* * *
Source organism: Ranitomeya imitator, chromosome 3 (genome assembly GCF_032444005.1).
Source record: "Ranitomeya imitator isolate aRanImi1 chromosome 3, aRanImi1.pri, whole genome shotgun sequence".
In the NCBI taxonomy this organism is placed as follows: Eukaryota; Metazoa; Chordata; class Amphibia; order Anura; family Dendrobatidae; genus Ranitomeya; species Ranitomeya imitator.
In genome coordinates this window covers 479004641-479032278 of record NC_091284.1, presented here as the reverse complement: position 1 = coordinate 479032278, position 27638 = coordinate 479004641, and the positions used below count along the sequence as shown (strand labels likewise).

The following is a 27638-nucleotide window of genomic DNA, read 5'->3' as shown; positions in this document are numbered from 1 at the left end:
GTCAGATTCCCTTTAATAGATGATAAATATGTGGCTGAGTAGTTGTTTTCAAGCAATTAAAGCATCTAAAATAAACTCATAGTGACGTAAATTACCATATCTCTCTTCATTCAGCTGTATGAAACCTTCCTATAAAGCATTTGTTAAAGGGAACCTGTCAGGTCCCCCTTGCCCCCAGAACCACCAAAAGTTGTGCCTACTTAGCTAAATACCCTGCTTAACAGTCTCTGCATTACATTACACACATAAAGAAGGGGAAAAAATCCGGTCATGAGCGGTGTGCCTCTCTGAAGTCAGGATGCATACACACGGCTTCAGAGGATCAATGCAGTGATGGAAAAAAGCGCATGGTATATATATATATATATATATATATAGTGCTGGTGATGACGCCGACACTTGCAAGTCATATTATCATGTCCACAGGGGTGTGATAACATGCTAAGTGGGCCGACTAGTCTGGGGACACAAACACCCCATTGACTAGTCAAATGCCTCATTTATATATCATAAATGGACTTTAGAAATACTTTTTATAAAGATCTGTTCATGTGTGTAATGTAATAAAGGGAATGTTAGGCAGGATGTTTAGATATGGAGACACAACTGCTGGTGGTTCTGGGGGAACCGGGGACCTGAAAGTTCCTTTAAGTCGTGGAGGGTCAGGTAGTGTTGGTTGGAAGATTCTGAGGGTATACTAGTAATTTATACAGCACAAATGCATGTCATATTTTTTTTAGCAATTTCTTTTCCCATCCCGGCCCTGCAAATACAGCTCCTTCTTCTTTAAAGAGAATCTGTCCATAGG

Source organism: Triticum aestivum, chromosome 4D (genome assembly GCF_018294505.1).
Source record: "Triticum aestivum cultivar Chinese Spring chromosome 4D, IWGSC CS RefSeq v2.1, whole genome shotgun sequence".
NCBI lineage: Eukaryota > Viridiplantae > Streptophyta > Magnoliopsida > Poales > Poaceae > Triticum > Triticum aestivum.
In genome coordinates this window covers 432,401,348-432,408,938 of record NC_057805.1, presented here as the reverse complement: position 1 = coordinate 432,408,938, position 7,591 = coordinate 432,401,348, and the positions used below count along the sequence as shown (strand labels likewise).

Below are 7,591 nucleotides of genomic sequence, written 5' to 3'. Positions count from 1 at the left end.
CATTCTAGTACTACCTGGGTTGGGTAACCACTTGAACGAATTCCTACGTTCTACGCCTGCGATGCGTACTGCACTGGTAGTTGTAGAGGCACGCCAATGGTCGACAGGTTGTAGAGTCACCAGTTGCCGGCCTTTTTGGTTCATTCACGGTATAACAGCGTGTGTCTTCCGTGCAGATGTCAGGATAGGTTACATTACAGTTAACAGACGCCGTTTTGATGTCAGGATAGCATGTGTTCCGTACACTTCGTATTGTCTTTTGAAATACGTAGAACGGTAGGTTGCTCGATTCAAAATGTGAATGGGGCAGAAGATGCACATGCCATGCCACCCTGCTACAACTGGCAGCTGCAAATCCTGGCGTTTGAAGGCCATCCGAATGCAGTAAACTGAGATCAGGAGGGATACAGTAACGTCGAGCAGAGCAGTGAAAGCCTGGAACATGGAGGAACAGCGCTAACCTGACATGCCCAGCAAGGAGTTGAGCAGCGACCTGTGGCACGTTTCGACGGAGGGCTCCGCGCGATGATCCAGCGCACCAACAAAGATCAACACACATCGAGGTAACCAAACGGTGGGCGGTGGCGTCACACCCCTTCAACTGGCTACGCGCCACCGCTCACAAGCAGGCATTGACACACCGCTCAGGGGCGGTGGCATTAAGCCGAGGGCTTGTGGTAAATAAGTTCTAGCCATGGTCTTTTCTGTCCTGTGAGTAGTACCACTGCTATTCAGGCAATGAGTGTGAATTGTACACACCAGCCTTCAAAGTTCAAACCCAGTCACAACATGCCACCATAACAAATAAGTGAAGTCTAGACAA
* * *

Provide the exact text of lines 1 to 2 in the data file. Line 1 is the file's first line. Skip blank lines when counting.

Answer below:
Source organism: Ranitomeya imitator, chromosome 3 (genome assembly GCF_032444005.1).
Source record: "Ranitomeya imitator isolate aRanImi1 chromosome 3, aRanImi1.pri, whole genome shotgun sequence".